Crypto’s Latest Privacy Battle

At the end of May the U.S. Security and Exchange Commission’s (SEC) newest mass surveillance tool – the Consolidated Audit Trail (CAT) – went “fully operational.” SEC registered broker-dealers, exchanges and alternative trading systems now have to collect and report trade information related to every U.S. trade as well as the personal information of every U.S. retail brokerage customer.

While this obviously impacts customers of traditional financial institutions, the personal privacy of participants in the digital asset economy may be seriously compromised as well.

Marisa Coppel is the head of legal for the Blockchain Association. Amanda Tuminelli serves as the DeFi Education Fund’s chief legal officer where she leads the organization’s impact litigation and policy efforts.

Note: The views expressed in this column are those of the author and do not necessarily reflect those of CoinDesk, Inc. or its owners and affiliates.

Designed to collect and store detailed customer data across U.S. financial markets, the CAT will be the largest database of securities transactions ever built. Even if built under the guise to “allow regulators to efficiently and accurately track all activity throughout the U.S. markets,” CAT threatens to make massive unchecked government surveillance a reality.

Under the SEC’s CAT-related requirements, regulated entities will be forced to collect a multitude of data points about trades, traders and retail customers, including customer names, addresses and account details. As for digital asset market participants, this information could end up including transaction identifiers and wallet addresses, giving those with access to the database insight into users’ forward- and backward-looking transaction information for all time.

The implications for the digital asset industry are worrying, especially given the recent finalization of the Dealer rule-making, which the Blockchain Association and others are challenging in federal court, and even more so if the SEC finalizes the proposed rule that would vastly expand the definition of what constitutes an “exchange.”

If these new rules are allowed to stand, the newly-minted “dealers” and “exchanges” will be required to report digital asset users’ information to the CAT.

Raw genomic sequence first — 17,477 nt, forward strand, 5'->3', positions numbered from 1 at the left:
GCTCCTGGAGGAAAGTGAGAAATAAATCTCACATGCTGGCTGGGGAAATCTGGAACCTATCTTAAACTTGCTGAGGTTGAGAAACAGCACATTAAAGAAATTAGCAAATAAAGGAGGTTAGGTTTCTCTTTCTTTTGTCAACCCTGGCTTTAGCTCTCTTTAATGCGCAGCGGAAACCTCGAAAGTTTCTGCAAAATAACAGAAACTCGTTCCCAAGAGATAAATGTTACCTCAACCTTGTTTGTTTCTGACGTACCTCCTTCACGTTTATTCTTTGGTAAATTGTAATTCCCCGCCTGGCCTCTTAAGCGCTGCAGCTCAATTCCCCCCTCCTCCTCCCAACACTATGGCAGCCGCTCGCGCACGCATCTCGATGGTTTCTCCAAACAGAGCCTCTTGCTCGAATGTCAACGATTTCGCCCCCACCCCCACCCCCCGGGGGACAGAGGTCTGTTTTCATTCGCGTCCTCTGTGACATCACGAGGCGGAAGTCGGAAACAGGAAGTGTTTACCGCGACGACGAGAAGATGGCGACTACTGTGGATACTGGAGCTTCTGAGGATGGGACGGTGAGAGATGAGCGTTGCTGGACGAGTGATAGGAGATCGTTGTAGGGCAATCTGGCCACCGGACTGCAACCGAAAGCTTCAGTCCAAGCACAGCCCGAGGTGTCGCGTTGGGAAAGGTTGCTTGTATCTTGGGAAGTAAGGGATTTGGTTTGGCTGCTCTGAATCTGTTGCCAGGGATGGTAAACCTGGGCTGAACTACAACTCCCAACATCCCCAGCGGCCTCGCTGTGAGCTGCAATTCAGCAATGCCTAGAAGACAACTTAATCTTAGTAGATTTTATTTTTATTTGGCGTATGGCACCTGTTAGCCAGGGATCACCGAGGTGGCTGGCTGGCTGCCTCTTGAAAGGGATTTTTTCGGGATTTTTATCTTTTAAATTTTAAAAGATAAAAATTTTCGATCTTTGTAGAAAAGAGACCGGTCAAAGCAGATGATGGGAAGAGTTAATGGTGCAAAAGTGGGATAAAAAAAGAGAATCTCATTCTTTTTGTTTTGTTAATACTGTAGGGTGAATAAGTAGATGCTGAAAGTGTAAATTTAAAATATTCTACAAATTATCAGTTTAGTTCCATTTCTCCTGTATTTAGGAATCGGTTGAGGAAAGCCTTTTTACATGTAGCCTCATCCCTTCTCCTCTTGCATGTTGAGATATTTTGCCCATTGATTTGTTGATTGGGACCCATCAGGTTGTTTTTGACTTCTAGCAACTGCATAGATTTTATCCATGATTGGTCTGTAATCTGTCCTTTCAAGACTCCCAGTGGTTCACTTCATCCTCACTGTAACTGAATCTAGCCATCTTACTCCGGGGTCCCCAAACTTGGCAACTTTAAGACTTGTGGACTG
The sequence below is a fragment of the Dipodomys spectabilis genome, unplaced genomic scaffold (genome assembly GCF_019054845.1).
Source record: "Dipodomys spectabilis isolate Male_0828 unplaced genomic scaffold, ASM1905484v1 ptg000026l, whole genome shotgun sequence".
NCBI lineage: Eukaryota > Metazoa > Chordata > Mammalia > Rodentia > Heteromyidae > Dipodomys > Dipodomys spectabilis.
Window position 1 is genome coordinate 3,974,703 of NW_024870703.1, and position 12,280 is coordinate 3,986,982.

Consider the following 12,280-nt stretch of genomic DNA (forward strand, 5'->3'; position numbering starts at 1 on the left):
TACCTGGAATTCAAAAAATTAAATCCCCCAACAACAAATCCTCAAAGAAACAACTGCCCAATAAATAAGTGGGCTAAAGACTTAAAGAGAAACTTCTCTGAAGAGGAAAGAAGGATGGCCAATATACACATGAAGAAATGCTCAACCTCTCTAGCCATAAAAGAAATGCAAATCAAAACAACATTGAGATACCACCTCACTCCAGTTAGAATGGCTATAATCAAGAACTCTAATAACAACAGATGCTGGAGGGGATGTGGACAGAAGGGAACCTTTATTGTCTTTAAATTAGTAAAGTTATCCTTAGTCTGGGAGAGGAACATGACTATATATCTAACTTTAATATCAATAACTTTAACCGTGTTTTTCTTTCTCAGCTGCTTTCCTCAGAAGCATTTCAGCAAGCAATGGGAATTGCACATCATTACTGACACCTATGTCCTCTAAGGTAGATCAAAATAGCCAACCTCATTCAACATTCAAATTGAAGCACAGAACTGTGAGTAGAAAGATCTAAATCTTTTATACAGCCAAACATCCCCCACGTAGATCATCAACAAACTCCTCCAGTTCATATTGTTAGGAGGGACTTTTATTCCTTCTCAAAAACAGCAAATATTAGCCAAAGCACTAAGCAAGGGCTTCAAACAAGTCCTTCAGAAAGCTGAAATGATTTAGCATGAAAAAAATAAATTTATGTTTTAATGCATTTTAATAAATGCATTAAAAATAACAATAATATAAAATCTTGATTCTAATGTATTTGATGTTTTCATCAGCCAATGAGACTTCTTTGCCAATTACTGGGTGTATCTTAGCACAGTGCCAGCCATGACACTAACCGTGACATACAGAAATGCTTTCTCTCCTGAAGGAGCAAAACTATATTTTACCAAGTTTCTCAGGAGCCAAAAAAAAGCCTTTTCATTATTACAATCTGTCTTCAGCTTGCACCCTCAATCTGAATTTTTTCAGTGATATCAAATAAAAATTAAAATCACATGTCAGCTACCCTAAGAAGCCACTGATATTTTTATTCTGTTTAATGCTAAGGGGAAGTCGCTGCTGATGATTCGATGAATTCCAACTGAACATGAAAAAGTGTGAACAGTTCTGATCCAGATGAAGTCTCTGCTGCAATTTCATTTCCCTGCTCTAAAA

This means unprecedented amounts of crypto trading data and personal customer information will be caught in the SEC’s surveillance dragnet. To make matters worse, CAT data is not available only to the SEC and its thousands of staff. Individually identifiable data in CAT is accessible to a web of related government agencies and private self-regulated organizations, without a warrant or reasonable suspicion of wrongdoing. This vastly expands the universe of who could potentially gain access to Americans’ personal financial lives and trading activities, all in the name of making the SEC’s job a little easier.

Former Attorney General William Barr recently expressed concerns over the potential violations of constitutional rights that will occur because of CAT: “The Constitution prohibits mass surveillance of private activities based merely on the possibility that someone might commit a crime … Even when the government seeks information about a citizen … it must normally show that it is investigating specific suspected wrongdoing.”

Yet, one searches in vain for any statement by the SEC concerning how it will respect individual constitutional rights.

In fact, SEC Commissioner Hester Peirce has sounded the alarm on CAT’s unchecked surveillance state implications for years, explaining that the cost “to liberty and privacy is not worth the purported benefit. After all, tracking our trading behavior won’t stop bad events from happening in the markets, it will just make it a bit easier to understand what happened after the fact.”

In addition to privacy concerns, this database represents the ultimate “honeypot” of information, making it particularly attractive to hackers. While the SEC recognized this dramatic security risk in a 2020 proposal to enhance security of the database, it has yet to implement amendments to CAT that would increase cybersecurity, despite organizations like the Securities Industry and Financial Markets Association (SIFMA) sounding the alarm.

It is not surprising then that the SEC has already been sued twice over their implementation of the CAT database. The American Securities Association and Citadel jointly petitioned the 11th Circuit in October 2023 and the New Civil Liberties Alliance filed a complaint in the Western District of Texas in April 2024 to challenge CAT’s release. Although these two lawsuits are perfect examples of why the judiciary is so important in curbing grave government overreach, the crypto world must recognize how antithetical CAT is to its core ethos, and to expectations of privacy presumed by all Americans.

Remember, privacy is normal. We should not regress into a societal norm where privacy equates to wrongdoing, especially in personal financial matters, lest we get closer to the Washington D.C., featured in Minority Report. One shouldn’t feel like their government is looking over their shoulder as they complete every personal financial transaction, especially when those transactions may include revealing sensitive information such as through donations to political causes or paying for medical procedures.

In addition to taking the opportunities to help educate the court as amici in the ongoing lawsuits mentioned above, the crypto community should make our opposition known on this latest regulatory overreach by voicing concern to elected representatives about CAT. Excessively broad financial surveillance regimes like CAT are a significant threat to Americans’ constitutional rights and cannot be allowed to quietly become law.

Edited by Daniel Kuhn.


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